How Do You Get a Loan to Start a Business?

A business owner and a man wearing a suit talk to each other while looking at a laptop screen in front of them.

Nearly every small business begins with this challenge: You've got a great idea and the skills to make your new venture a success, but you need funding.

When the money you have to start a business doesn't quite match up to the money you need, you might consider a business loan or line of credit to fill in the gaps. Getting a startup loan usually isn't easy, however, since a brand-new business won't have a credit history—or even a sales or operational history—to demonstrate a low credit risk. Still, it is possible to get a loan to fund a new business, and the loan-seeking process itself can be clarifying for a budding entrepreneur. If you're interested in getting a loan to start a business, you can begin by understanding what this process entails.

How to Get a Business Loan

There are three essential steps to ​getting a small-business loan​:

  1. Create a business and financial plan.
  2. Check your business and personal credit.
  3. Find lenders and apply.

Writing a business plan and mapping out your business's financials is a critical step. Your plans and expense sheet show lenders (and you, for that matter) how your business will grow: what you need to get started, where your funding will come from, what you can expect in sales and expenses, the experience and skills that will propel your business forward, and what success would mean over the next five years. Because your startup doesn't have a track record, these plans help lenders evaluate its risk.

Startup funding often comes from multiple sources. For example, if you need $100,000 to launch your business, you might contribute $25,000 from your personal assets, get $25,000 from friends and family who want to invest—or from a crowdfunding campaign—and borrow the other $50,000.

Credit scores are another key metric. Businesses have their own credit scores that assess creditworthiness based on past behavior, including if the business has any collections, liens, judgments or bankruptcies in its history. For established businesses, a ​good business credit score​ can open doors and help secure favorable loan rates and terms. Your startup, though, may not even have a business credit score yet. If that's the case, lenders will rely on your personal credit score and report. Although requirements vary, you'll generally need a high credit score to get a business startup loan. Since startups are inherently risky, your personal good credit acts as a counterbalance to that risk.

Once you have your financials in order and know your credit situation, you're ready to look for a lender—or, more accurately, several. Finding the right financing for your new business may require knocking on a few doors. Fortunately, there are multiple options to explore and resources that can help.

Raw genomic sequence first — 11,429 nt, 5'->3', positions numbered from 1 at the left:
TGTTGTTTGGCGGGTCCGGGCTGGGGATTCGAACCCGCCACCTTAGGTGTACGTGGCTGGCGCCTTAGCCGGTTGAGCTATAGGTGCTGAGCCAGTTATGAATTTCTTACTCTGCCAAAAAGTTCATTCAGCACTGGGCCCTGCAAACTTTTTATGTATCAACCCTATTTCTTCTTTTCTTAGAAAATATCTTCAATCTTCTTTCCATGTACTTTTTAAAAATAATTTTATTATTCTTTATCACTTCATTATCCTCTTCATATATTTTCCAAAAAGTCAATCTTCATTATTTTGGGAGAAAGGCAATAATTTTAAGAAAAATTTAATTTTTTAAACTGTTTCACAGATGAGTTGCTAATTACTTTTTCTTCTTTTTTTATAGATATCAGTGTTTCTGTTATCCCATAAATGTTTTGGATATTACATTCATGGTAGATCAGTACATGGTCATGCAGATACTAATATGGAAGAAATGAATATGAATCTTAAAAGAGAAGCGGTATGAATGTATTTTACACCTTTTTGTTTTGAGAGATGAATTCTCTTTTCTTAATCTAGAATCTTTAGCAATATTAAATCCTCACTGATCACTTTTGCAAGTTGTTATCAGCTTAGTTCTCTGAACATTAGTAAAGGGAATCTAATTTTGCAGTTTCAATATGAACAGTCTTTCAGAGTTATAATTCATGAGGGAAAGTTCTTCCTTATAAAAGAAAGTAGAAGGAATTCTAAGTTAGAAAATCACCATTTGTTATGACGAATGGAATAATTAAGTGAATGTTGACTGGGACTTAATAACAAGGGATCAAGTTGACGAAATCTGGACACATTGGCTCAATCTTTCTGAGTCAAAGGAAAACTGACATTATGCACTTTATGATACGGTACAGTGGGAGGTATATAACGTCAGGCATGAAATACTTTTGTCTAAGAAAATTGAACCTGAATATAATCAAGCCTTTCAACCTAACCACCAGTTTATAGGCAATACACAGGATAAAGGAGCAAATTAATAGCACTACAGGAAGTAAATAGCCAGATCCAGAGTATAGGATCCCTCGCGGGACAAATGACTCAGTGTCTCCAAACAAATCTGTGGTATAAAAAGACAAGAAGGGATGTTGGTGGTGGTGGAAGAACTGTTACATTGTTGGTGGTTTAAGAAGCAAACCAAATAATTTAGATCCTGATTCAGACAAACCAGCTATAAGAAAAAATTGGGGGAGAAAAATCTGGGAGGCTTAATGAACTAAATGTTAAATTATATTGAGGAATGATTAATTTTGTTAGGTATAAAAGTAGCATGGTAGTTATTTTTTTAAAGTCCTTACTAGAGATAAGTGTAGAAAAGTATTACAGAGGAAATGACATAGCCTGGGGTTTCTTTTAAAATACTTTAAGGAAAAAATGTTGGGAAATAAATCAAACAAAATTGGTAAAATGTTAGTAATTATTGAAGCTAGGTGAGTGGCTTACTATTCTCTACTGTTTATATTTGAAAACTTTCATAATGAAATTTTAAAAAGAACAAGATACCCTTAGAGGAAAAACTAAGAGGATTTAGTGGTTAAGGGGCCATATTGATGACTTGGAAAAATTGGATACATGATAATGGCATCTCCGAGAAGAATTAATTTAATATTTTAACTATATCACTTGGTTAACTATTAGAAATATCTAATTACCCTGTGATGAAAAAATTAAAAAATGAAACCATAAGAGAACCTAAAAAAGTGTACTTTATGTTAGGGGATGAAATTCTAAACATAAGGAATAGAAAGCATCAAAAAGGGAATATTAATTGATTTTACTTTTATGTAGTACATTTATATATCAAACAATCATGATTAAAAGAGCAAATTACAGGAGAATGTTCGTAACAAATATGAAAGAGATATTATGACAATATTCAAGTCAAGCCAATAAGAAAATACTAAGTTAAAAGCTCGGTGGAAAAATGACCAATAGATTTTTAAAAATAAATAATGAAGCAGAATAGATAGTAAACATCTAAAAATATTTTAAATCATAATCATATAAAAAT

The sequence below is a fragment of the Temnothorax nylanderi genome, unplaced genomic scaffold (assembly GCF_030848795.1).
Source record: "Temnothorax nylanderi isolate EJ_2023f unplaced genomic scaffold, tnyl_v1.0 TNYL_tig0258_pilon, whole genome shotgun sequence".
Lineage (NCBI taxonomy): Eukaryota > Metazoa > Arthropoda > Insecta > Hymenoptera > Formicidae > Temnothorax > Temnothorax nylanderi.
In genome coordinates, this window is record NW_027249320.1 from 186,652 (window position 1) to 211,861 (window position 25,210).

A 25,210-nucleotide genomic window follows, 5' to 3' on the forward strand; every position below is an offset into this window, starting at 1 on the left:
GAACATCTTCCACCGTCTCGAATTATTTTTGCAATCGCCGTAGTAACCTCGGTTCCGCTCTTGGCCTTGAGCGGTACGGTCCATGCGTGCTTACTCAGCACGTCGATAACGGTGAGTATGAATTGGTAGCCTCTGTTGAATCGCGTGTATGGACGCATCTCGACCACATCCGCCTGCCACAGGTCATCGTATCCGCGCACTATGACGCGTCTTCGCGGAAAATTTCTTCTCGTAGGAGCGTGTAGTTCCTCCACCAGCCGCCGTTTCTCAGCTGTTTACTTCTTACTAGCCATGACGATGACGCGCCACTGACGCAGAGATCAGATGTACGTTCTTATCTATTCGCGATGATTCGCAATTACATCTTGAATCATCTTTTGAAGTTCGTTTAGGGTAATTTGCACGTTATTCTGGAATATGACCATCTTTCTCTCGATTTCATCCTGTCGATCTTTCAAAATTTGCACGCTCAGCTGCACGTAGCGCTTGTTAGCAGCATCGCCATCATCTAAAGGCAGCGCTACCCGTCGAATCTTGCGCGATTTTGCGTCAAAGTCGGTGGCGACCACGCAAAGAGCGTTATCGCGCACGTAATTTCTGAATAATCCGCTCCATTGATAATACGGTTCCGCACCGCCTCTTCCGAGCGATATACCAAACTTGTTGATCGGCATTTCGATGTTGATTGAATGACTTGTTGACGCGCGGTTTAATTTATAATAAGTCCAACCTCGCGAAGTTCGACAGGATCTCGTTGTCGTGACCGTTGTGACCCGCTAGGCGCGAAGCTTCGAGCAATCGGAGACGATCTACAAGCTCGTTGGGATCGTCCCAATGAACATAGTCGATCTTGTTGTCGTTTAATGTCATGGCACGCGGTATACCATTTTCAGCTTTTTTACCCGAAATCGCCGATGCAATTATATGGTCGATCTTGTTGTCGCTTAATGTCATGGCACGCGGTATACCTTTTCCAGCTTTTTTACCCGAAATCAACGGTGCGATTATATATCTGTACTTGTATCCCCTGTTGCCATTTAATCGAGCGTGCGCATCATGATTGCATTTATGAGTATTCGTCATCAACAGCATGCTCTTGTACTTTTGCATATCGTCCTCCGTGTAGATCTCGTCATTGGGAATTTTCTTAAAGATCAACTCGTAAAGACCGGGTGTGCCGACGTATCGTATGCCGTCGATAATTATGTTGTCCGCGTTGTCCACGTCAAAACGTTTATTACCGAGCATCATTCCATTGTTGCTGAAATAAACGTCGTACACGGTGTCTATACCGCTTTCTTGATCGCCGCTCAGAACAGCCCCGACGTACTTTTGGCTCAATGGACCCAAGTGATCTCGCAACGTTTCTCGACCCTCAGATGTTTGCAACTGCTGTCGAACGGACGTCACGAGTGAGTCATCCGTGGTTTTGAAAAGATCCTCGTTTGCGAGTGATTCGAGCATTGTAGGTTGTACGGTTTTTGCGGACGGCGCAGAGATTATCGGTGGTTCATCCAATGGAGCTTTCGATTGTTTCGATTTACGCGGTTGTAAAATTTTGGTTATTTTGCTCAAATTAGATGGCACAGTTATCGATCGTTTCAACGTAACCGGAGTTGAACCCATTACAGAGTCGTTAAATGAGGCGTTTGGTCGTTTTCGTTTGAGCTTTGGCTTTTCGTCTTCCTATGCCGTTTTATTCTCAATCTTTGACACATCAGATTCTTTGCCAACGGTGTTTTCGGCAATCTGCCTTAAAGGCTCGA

Where to Get a Business Loan

Business loans are available through banks, credit unions, online lenders and even microlenders that specialize in smaller loans. However, not every potential lender is going to be a fit for your startup business. In fact, many require loan applicants to be in business for at least a year or two before they can be considered for a loan. It's also ideal to get multiple loan offers, if possible, which means you'll probably want to cast a wide net. The more potential lenders you find, the better your chances of getting a loan that works for your needs.

Where do you start? Here are a few ideas:

  • Your bank or credit union: If you've opened a business bank account, inquire with your financial institution about business loans and credit. Even if your new business doesn't qualify for the full loan amount you're looking for at your bank, a small loan or line of credit could help. It'll establish a credit relationship for the future, which can help you build your business credit score along the way.
  • Business-focused banks: These can be found in your community or online.
  • Online business lenders: Startups may find online lenders more amenable to lending than regular banks, though interest rates tend to be high.
  • Microlenders: If you need less than $50,000 to launch your business, a microlender like Kiva or Opportunity Fund might be worth exploring. These are nonprofits or alternative lenders looking to help businesses find small loans, often at low interest rates. Many are startup-friendly.

The Small Business Administration may serve as a helpful resource when you're searching for loans. The SBA doesn't make loans itself, but it does guarantee small business loans made through banks and credit unions. An SBA guarantee takes some of the risk out of business lending, so working with the SBA can be a real benefit to new business owners. The SBA's LenderMatch program can help you locate a lender, and counseling through its SCORE program can connect you with valuable advice from experienced business owners. The downsides: SBA loans involve a series of requirements, and the application and funding process can be lengthy.